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Kyrsten Sinema May Not Be Called “Senator” for Long

Ruben Gallego’s rollout was strong. And a credible Democratic candidate means Sinema’s path to reelection is awfully narrow.

Arizona Senator Kyrsten Sinema
Kent Nishimura/Getty Images

When Arizona Democratic Senator Kyrsten Sinema was at Davos high-fiving Senator Joe Manchin over their mutual vow to protect the filibuster, she may have actually given Congressman Ruben Gallego a boost. Gallego was days away from announcing his candidacy for Sinema’s seat as a Democrat. The Arizona congressman knew Sinema’s appearance at the World Economic Forum cavorting with the neoliberal overclass only helped his case.

That was just a few days ago, and since then Sinema’s prospects have only gotten more dubious. Congressman Greg Stanton, another Arizona Democrat eyeing the race, announced that he would not run for Senate, making a chaotic Democratic primary a little less likely. On Monday, Michigan Senator Gary Peters, the returning chairman of Senate Democrats’ campaign arm, declined to vow to protect Sinema, a signal that even though the newly independent Arizona senator is still caucusing with Democrats, she may not enjoy the protections a senator who stuck with Democrats could count on come reelection time.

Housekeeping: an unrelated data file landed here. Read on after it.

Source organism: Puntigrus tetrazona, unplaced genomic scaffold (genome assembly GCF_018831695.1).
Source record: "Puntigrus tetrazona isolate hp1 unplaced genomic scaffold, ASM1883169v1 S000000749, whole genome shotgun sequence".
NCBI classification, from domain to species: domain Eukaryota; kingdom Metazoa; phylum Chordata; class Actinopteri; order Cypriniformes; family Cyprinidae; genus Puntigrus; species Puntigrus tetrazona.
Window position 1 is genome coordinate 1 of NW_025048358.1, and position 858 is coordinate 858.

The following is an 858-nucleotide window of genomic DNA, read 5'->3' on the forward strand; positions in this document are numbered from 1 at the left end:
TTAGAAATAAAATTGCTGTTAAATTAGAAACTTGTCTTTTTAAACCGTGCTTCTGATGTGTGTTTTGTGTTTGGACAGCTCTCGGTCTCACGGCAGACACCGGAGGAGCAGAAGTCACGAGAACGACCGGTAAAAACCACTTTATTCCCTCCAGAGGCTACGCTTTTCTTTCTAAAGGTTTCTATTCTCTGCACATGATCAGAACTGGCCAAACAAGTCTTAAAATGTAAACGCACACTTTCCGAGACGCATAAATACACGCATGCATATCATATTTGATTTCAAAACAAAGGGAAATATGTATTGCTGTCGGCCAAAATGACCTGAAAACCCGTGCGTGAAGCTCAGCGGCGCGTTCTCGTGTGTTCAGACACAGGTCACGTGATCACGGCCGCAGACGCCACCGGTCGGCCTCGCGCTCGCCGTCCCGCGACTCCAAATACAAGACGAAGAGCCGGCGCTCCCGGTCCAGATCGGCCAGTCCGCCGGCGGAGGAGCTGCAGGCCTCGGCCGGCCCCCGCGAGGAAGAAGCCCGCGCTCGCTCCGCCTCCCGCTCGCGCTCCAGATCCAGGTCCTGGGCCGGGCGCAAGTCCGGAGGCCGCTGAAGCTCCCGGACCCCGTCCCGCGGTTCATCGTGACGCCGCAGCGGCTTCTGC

All of which is to say that Sinema’s route to reelection has already narrowed. It’s not clear how much support she has among her Capitol Hill colleagues. All but two senators interviewed by Punchbowl News declined to give a straight answer on whether they would support her in 2024. Only Manchin and Senator John Hickenlooper of Colorado indicated they’d back her. Manchin is ideologically very close to Sinema, and Democratic aides I talked to about Hickenlooper say his possible support was more characteristic of how he likes to operate in response to such questions rather than an ironclad commitment. Senator Mark Kelly, the other Arizona senator, has refrained from weighing in directly, saying only that Arizona voters “need a little rest from, you know, Senate races.”

It was never going to be a cakewalk. Sinema’s departure from the Democratic Party has not helped her reelection bid. Quite the opposite, in fact. On Tuesday, Gallego’s still new Senate campaign announced it had raised $1 million from over 27,000 donors, topping Kelly’s record over the same period of time, according to a press release from the congressman’s campaign.

“She can’t run from her record. She’s abandoned her base, and her base knows it. She was just in Davos, Switzerland, rather than talking to folks in her home state,” said Democratic strategist Julian Mulvey, who is advising an anti-Sinema independent expenditure group. “And now you have a very credible candidate in Gallego, with a compelling personal story, who’s connected to Democratic primary voters and has a better record and vision for the state.”

Daniel Scarpinato, a Republican strategist, argued that Sinema’s notoriety among Democrats and lack of familiarity among Republicans makes her path difficult. “I really do think she’s hated on the Democratic side, and so I actually think he’s going to do a pretty good job consolidating the Democratic base,” Scarpinato said. “I also think a lot of Republican voters don’t know that much about her other than she’s been a problem. I don’t think they know all her positions. I don’t think they know she’s an atheist. I don’t think they know the degree to which she’s progressive on several issues.”